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To our shame, we could not defend 'Casa del Agua'
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승인 2013.03.11  10:31:31
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Councilor Lee Sunhwa. Photo courtesy Lee Sunhwa

[Lee Sunhwa is a Councilor on Jeju Provincial Council - this is reprinted in translation from Media Jeju, 03/08/13]

In the end, we failed to protect it. The voices of those who asked me to save, at any cost, “The Gallery: Casa del Agua” remain vivid. Not only men and women, young and old alike, but people from all walks of life, including Professor Kim Hyun Don who is bedridden in his battle with cancer, pleaded with me to preserve this structure. [The failure to do so] is so shameful and disgraceful that no excuse or apology is sufficient.


On the day this architectural work was demolished, its destruction was the lead internet search topic. Countless angry netizens voiced their outcry, saying, “it should not have happened.” Casa del Agua was torn down by the claws of heavy machinery. I felt a great pain and tearing grief as if it was aimed at my heart. Just like that, it vanished into dust, defying all logic, the result of one developer's barbarous obsession with power and greed coupled with the local government's ignorance. The “House of Water” should have been standing before its intended Jeju backdrop of light, color, wind and sea. But it was gone.

Who is the owner of this House? It does not belong to the landlord, Booyoung, nor to the governor serving his fifth term. It is ours, not only the people of Jeju but also those who love Jeju Island and all lovers of culture. The voices against its removal extended beyond this island to cross the globe. However, we received the violence of heavy machinery in return. There was no hesitation, not even a hint of conscience, in the destruction.

This is not the whole story. Once again, the local government has thrust a dagger against those who opposed the demolition of this structure. The director-general in charge of this matter even admonished us in an article published on the day of the demolition in which he stated, “One cannot have everything that one might want and must accept second-best” rather than succumb to “human nature, a reckless idea, and popular consensus.” It is abhorrent to see those who are sworn to serve the citizens so blatantly ignoring public opinion.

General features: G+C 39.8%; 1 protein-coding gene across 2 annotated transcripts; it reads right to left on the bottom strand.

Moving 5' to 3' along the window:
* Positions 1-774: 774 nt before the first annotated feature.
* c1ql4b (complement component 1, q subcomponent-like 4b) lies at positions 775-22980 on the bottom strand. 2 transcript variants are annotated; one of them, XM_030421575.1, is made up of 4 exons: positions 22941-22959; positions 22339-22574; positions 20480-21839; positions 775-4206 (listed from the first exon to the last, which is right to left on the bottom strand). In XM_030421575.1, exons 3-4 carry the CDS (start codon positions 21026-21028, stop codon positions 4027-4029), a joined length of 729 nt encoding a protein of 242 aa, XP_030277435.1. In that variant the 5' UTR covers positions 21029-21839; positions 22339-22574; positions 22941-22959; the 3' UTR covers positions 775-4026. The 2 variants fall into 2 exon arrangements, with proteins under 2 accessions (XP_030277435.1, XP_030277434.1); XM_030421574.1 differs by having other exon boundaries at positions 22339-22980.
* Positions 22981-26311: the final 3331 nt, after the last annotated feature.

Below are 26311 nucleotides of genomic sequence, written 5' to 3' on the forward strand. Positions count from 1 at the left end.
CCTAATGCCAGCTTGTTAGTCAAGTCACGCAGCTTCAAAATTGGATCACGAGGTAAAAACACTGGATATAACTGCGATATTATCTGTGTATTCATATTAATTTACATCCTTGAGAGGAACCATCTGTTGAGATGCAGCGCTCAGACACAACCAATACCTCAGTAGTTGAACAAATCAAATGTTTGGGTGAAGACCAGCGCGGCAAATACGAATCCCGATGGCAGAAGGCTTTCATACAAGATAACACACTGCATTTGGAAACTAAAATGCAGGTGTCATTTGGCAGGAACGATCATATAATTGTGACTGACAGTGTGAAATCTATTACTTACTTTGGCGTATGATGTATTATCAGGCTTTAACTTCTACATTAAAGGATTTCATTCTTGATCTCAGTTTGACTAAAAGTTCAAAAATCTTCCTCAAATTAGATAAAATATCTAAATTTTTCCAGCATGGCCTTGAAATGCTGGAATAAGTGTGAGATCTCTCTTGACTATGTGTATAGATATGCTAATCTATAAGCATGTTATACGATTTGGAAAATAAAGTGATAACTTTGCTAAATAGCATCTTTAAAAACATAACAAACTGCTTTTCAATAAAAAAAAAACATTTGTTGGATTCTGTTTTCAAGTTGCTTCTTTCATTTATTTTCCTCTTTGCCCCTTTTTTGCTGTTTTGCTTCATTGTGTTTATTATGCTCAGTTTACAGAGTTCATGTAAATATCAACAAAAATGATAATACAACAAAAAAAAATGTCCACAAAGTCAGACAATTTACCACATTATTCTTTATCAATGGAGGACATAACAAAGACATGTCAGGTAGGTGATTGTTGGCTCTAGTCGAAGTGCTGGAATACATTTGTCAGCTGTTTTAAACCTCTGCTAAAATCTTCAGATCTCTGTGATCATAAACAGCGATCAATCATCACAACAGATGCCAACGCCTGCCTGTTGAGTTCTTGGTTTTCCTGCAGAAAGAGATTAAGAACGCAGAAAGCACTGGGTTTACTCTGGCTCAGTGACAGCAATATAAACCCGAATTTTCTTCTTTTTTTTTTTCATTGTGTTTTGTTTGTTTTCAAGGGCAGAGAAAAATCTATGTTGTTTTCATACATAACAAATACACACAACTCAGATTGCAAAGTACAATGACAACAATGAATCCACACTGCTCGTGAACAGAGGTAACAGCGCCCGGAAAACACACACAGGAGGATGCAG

This is a deeply shameful matter. During this time, there were no national assembly members, no provincial councilors, and no national authorities. This issue was raised [repeatedly] in the provincial council session, but was completely ignored; I cannot imagine how powerless ordinary citizens would be before this audacious and lawless authority.

March 6, 2013, will be remembered as the demise of Jeju architectural culture.

Casa del Agua was demolished following the destruction of both the former Jeju City Hall and original main building of Jeju National University. From now on, people will remember Jeju as an island lacking culture and its government as one of cultural destruction. Jeju's slogan, “The world comes to Jeju, Jeju goes to the world,” should be eliminated. Without an open mind and respect for the work of the world’s artists who are inspired by Jeju’s nature and beautiful vitality, the vision of Jeju as a “free international city” should be abandoned. It is just a game, counting the number of visitors to Jeju and supporting achievement-oriented policy with no respect for artists, nor any understanding of the importance of culture, regardless of its 10 million-plus visitors.

World-renowned photographer Kim Joong Man held an exhibition of his Casa del Agua photographs in Seoul, before the destruction. A photographic book about Jeju Island includes a preface by him in which he states that Jeju is “insanely trying to remove, destroy, demolish this House so beautifully designed by the architect....In my sadness and outrage, I said goodbye to it, knowing that I would never see it again.”

Now that we have lost the late Ricardo Legorreta’s work, we cannot gain or maintain the heart of foreigners to love Jeju. Where has Casa del Agua gone? The House of Water held a high value for tourism, alongside Jeju culture. In March, when apricot flowers are budding, when the spring of this arrogant administration is passing, Ricardo Legorreta, who died on Jeju a second time, is asking [this island] the question: Where are you going?

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